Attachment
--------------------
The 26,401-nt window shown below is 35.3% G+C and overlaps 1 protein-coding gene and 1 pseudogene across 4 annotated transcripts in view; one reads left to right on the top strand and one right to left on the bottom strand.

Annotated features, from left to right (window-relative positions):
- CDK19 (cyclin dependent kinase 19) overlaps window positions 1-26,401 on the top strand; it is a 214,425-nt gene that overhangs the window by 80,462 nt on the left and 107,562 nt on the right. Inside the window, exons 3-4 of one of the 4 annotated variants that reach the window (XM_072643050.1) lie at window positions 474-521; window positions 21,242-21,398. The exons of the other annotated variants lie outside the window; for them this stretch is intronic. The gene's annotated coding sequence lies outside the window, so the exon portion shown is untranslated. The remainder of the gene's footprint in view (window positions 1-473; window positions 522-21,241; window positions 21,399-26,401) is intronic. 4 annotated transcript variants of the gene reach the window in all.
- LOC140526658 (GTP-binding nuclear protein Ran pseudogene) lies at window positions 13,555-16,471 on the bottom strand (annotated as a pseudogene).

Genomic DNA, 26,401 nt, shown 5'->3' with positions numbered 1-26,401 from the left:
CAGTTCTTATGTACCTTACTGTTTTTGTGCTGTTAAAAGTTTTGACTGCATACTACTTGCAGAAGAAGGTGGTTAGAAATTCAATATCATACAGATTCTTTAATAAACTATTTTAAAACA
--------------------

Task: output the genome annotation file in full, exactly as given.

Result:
The 26,401-nt window shown below is 35.3% G+C and overlaps 1 protein-coding gene and 1 pseudogene across 4 annotated transcripts in view; one reads left to right on the top strand and one right to left on the bottom strand.

Annotated features, from left to right (window-relative positions):
- CDK19 (cyclin dependent kinase 19) overlaps window positions 1-26,401 on the top strand; it is a 214,425-nt gene that overhangs the window by 80,462 nt on the left and 107,562 nt on the right. Inside the window, exons 3-4 of one of the 4 annotated variants that reach the window (XM_072643050.1) lie at window positions 474-521; window positions 21,242-21,398. The exons of the other annotated variants lie outside the window; for them this stretch is intronic. The gene's annotated coding sequence lies outside the window, so the exon portion shown is untranslated. The remainder of the gene's footprint in view (window positions 1-473; window positions 522-21,241; window positions 21,399-26,401) is intronic. 4 annotated transcript variants of the gene reach the window in all.
- LOC140526658 (GTP-binding nuclear protein Ran pseudogene) lies at window positions 13,555-16,471 on the bottom strand (annotated as a pseudogene).

Genomic DNA, 26,401 nt, shown 5'->3' with positions numbered 1-26,401 from the left:
CAGTTCTTATGTACCTTACTGTTTTTGTGCTGTTAAAAGTTTTGACTGCATACTACTTGCAGAAGAAGGTGGTTAGAAATTCAATATCATACAGATTCTTTAATAAACTATTTTAAAACA